City and Borough of Juneau
155 S. Seward Street
Juneau, Alaska 99801
tel. 907-586-5240
fax 907-586-5385

Historic Preservation in Juneau

Douglas Townsite

In December of 1880, prospectors were finding gold on the beaches of Douglas Island, across the channel from Juneau. In May of 1881, a French Canadian named Pierre "French Pete" Erussard found gold at the mouth of a creek he named Parris (later changed to Paris). He, and other prospectors, staked placer and lode claims in the area. Douglas City was established to serve the new gold mining operations.

The boundaries comprising the Douglas Townsite historic neighborhood are generally the west side of First Street to the west side of Fifth Street and the north side of H Street to an irregular line along Bradley Street connected diagonally to the right of way shown as Kinzie Street. This area represents the original platted Douglas Townsite.

The neighborhood is composed of primarily residential buildings with a few commercial buildings along 3rd Street. Most buildings are wood frame construction reflecting the available materials and local building technology. The only reinforced concrete structure is the Douglas School Gymnasium which was built in 1937. This construction method was likely influence by the higher technology brought to the area in the later years by the mining engineers.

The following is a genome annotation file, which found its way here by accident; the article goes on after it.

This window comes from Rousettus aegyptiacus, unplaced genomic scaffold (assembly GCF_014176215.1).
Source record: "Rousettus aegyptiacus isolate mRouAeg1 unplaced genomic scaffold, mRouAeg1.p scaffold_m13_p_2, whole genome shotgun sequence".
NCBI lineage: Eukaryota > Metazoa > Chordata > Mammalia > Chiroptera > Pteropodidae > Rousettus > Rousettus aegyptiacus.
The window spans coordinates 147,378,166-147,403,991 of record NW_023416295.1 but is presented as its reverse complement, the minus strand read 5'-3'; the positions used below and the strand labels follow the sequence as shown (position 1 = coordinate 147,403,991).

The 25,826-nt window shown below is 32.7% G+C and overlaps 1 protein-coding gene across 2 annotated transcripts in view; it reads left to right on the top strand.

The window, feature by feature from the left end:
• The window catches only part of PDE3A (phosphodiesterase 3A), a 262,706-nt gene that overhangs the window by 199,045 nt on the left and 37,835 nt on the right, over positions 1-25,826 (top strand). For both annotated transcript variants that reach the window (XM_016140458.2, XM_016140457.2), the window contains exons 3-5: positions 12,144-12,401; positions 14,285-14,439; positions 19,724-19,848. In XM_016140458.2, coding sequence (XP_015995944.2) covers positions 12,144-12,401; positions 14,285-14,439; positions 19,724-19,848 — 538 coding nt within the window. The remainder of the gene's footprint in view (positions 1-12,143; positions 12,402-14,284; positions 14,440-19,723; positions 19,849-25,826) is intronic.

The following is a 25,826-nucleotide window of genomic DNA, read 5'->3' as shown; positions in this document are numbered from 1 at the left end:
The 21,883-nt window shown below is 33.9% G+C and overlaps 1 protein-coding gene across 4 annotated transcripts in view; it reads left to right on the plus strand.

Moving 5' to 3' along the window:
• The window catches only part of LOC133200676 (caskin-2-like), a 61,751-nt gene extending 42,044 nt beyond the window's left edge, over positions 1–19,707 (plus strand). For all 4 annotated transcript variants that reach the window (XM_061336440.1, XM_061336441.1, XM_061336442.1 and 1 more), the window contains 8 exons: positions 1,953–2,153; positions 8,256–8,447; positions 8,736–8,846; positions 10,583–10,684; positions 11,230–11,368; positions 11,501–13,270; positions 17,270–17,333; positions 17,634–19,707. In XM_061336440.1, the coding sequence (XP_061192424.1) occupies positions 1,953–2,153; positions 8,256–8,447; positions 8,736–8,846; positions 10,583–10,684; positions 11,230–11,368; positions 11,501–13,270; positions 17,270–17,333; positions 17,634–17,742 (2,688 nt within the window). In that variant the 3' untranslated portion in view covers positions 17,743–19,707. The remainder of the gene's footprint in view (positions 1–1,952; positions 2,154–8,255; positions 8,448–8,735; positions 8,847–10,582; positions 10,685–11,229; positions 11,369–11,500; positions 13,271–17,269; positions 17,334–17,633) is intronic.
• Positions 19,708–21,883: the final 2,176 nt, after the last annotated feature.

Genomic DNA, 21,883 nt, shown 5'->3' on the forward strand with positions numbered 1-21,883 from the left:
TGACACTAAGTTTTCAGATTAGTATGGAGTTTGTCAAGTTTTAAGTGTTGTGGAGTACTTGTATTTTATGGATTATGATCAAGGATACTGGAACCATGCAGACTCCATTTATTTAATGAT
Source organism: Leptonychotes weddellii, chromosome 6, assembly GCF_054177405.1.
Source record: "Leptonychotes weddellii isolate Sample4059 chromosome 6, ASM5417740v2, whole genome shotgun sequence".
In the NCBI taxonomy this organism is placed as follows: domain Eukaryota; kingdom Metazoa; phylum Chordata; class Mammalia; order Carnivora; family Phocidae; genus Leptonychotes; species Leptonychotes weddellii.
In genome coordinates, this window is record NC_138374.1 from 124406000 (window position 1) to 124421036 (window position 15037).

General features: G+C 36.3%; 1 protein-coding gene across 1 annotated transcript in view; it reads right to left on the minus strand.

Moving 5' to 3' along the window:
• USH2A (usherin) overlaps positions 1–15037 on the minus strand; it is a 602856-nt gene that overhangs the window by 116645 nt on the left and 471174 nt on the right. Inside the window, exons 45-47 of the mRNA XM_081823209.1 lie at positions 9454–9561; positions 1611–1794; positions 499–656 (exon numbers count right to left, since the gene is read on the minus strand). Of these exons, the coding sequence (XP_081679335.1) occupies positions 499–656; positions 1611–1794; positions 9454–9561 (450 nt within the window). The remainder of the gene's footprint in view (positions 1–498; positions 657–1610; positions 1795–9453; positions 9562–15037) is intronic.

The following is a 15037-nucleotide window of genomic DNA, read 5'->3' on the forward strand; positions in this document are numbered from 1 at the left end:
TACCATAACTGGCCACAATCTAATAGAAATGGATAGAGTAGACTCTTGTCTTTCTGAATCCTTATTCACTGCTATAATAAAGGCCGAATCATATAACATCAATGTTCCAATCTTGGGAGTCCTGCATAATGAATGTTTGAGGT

Although many buildings in the neighborhood reference national architectural styles they were predominately modest in detailing. This is most likely a result of the economy of shipping materials to this remote part of the world and the availability of skilled craftsmen in the region.

Buildings within the Douglas Townsite neighborhood are representative of the historic socioeconomic character of the Douglas population which was predominately working class dependent on the mining industry. The neighborhood was under much developmental pressure during the turn of the century as the community grew rapidly during the period of gold mining expansion. However, the great mining boom was followed by a devastating bust with the Treadwell cave-in in 1917. Three town fires (1911, 1927, 1937) further devastated Douglas and in many ways the architectural character of the community never recovered.

The Douglas Townsite neighborhood comprises a unique area featuring examples of early period architecture reflective of the geographic and economic influences of the early development of Douglas. Although today Douglas serves primarily as a bedroom community to the Juneau workplace, its proud community spirit survives in part due to the unique historical residential character of its building environment.

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